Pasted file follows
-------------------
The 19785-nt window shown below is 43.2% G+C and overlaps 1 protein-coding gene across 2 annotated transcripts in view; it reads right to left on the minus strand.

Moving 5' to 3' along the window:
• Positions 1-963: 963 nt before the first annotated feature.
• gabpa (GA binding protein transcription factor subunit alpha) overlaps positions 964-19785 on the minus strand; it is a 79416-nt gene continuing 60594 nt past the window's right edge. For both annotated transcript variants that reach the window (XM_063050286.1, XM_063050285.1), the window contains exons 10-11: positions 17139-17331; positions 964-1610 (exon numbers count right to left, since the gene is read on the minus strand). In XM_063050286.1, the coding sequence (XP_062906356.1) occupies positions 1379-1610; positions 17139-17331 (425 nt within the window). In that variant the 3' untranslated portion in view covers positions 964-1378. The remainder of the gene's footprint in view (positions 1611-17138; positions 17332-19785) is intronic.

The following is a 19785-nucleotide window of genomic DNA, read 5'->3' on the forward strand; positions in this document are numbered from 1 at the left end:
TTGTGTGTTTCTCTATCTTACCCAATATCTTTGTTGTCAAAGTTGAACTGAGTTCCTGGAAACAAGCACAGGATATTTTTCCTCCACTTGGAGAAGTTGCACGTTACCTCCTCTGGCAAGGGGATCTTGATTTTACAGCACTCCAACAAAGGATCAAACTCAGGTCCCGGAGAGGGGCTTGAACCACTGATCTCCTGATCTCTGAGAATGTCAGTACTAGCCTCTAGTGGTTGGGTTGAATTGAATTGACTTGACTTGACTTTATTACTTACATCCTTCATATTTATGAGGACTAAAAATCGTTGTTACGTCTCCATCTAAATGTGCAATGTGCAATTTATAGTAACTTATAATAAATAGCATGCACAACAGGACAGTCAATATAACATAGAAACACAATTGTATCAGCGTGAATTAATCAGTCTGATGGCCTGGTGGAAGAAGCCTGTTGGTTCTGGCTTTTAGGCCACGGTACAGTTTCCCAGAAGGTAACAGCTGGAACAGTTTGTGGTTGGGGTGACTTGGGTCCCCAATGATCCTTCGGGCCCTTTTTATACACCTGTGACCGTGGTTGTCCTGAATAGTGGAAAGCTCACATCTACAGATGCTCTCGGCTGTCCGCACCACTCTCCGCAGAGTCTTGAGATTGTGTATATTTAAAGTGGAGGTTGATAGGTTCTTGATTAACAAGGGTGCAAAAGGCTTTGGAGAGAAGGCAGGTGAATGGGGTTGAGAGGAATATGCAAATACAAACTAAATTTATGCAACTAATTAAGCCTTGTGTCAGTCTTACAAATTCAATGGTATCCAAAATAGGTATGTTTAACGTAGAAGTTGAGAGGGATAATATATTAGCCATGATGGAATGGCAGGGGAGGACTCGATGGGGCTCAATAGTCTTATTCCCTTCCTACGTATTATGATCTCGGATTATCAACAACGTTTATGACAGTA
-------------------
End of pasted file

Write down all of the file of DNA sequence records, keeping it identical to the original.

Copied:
The 19785-nt window shown below is 43.2% G+C and overlaps 1 protein-coding gene across 2 annotated transcripts in view; it reads right to left on the minus strand.

Moving 5' to 3' along the window:
• Positions 1-963: 963 nt before the first annotated feature.
• gabpa (GA binding protein transcription factor subunit alpha) overlaps positions 964-19785 on the minus strand; it is a 79416-nt gene continuing 60594 nt past the window's right edge. For both annotated transcript variants that reach the window (XM_063050286.1, XM_063050285.1), the window contains exons 10-11: positions 17139-17331; positions 964-1610 (exon numbers count right to left, since the gene is read on the minus strand). In XM_063050286.1, the coding sequence (XP_062906356.1) occupies positions 1379-1610; positions 17139-17331 (425 nt within the window). In that variant the 3' untranslated portion in view covers positions 964-1378. The remainder of the gene's footprint in view (positions 1611-17138; positions 17332-19785) is intronic.

The following is a 19785-nucleotide window of genomic DNA, read 5'->3' on the forward strand; positions in this document are numbered from 1 at the left end:
TTGTGTGTTTCTCTATCTTACCCAATATCTTTGTTGTCAAAGTTGAACTGAGTTCCTGGAAACAAGCACAGGATATTTTTCCTCCACTTGGAGAAGTTGCACGTTACCTCCTCTGGCAAGGGGATCTTGATTTTACAGCACTCCAACAAAGGATCAAACTCAGGTCCCGGAGAGGGGCTTGAACCACTGATCTCCTGATCTCTGAGAATGTCAGTACTAGCCTCTAGTGGTTGGGTTGAATTGAATTGACTTGACTTGACTTTATTACTTACATCCTTCATATTTATGAGGACTAAAAATCGTTGTTACGTCTCCATCTAAATGTGCAATGTGCAATTTATAGTAACTTATAATAAATAGCATGCACAACAGGACAGTCAATATAACATAGAAACACAATTGTATCAGCGTGAATTAATCAGTCTGATGGCCTGGTGGAAGAAGCCTGTTGGTTCTGGCTTTTAGGCCACGGTACAGTTTCCCAGAAGGTAACAGCTGGAACAGTTTGTGGTTGGGGTGACTTGGGTCCCCAATGATCCTTCGGGCCCTTTTTATACACCTGTGACCGTGGTTGTCCTGAATAGTGGAAAGCTCACATCTACAGATGCTCTCGGCTGTCCGCACCACTCTCCGCAGAGTCTTGAGATTGTGTATATTTAAAGTGGAGGTTGATAGGTTCTTGATTAACAAGGGTGCAAAAGGCTTTGGAGAGAAGGCAGGTGAATGGGGTTGAGAGGAATATGCAAATACAAACTAAATTTATGCAACTAATTAAGCCTTGTGTCAGTCTTACAAATTCAATGGTATCCAAAATAGGTATGTTTAACGTAGAAGTTGAGAGGGATAATATATTAGCCATGATGGAATGGCAGGGGAGGACTCGATGGGGCTCAATAGTCTTATTCCCTTCCTACGTATTATGATCTCGGATTATCAACAACGTTTATGACAGTA